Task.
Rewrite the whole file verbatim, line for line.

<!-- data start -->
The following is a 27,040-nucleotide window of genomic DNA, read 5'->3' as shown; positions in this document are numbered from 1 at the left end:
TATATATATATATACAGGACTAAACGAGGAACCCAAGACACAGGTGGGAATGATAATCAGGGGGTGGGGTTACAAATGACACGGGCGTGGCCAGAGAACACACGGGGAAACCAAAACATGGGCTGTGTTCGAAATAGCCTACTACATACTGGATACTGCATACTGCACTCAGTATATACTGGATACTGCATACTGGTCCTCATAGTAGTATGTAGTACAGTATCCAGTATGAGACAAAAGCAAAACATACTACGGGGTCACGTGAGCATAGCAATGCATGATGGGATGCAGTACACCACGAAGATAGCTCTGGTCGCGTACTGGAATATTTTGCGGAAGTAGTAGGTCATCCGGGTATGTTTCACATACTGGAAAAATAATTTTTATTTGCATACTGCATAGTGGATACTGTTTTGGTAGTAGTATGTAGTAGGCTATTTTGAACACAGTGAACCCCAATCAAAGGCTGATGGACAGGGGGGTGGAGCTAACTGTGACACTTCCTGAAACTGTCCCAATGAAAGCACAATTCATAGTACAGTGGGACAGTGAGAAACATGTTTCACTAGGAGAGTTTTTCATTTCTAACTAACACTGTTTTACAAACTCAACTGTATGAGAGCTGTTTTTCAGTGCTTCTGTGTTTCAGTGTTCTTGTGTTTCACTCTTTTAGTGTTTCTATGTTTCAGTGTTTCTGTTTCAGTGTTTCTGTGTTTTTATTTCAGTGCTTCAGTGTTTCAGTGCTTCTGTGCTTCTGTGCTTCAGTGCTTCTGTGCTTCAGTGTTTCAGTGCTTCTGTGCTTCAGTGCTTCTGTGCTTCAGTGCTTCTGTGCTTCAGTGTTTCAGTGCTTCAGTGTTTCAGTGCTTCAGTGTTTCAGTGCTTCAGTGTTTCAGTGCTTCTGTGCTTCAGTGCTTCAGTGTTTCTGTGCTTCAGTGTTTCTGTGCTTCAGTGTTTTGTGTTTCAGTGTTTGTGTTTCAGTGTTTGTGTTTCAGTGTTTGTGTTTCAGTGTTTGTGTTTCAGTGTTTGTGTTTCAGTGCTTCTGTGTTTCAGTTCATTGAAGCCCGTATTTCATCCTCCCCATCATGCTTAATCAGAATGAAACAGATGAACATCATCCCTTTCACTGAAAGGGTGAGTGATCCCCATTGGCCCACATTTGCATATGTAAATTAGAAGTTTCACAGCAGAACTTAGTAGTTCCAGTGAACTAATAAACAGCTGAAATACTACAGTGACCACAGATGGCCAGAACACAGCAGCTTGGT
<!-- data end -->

The following is a 27,040-nucleotide window of genomic DNA, read 5'->3' as shown; positions in this document are numbered from 1 at the left end:
TATATATATATATACAGGACTAAACGAGGAACCCAAGACACAGGTGGGAATGATAATCAGGGGGTGGGGTTACAAATGACACGGGCGTGGCCAGAGAACACACGGGGAAACCAAAACATGGGCTGTGTTCGAAATAGCCTACTACATACTGGATACTGCATACTGCACTCAGTATATACTGGATACTGCATACTGGTCCTCATAGTAGTATGTAGTACAGTATCCAGTATGAGACAAAAGCAAAACATACTACGGGGTCACGTGAGCATAGCAATGCATGATGGGATGCAGTACACCACGAAGATAGCTCTGGTCGCGTACTGGAATATTTTGCGGAAGTAGTAGGTCATCCGGGTATGTTTCACATACTGGAAAAATAATTTTTATTTGCATACTGCATAGTGGATACTGTTTTGGTAGTAGTATGTAGTAGGCTATTTTGAACACAGTGAACCCCAATCAAAGGCTGATGGACAGGGGGGTGGAGCTAACTGTGACACTTCCTGAAACTGTCCCAATGAAAGCACAATTCATAGTACAGTGGGACAGTGAGAAACATGTTTCACTAGGAGAGTTTTTCATTTCTAACTAACACTGTTTTACAAACTCAACTGTATGAGAGCTGTTTTTCAGTGCTTCTGTGTTTCAGTGTTCTTGTGTTTCACTCTTTTAGTGTTTCTATGTTTCAGTGTTTCTGTTTCAGTGTTTCTGTGTTTTTATTTCAGTGCTTCAGTGTTTCAGTGCTTCTGTGCTTCTGTGCTTCAGTGCTTCTGTGCTTCAGTGTTTCAGTGCTTCTGTGCTTCAGTGCTTCTGTGCTTCAGTGCTTCTGTGCTTCAGTGTTTCAGTGCTTCAGTGTTTCAGTGCTTCAGTGTTTCAGTGCTTCAGTGTTTCAGTGCTTCTGTGCTTCAGTGCTTCAGTGTTTCTGTGCTTCAGTGTTTCTGTGCTTCAGTGTTTTGTGTTTCAGTGTTTGTGTTTCAGTGTTTGTGTTTCAGTGTTTGTGTTTCAGTGTTTGTGTTTCAGTGTTTGTGTTTCAGTGCTTCTGTGTTTCAGTTCATTGAAGCCCGTATTTCATCCTCCCCATCATGCTTAATCAGAATGAAACAGATGAACATCATCCCTTTCACTGAAAGGGTGAGTGATCCCCATTGGCCCACATTTGCATATGTAAATTAGAAGTTTCACAGCAGAACTTAGTAGTTCCAGTGAACTAATAAACAGCTGAAATACTACAGTGACCACAGATGGCCAGAACACAGCAGCTTGGT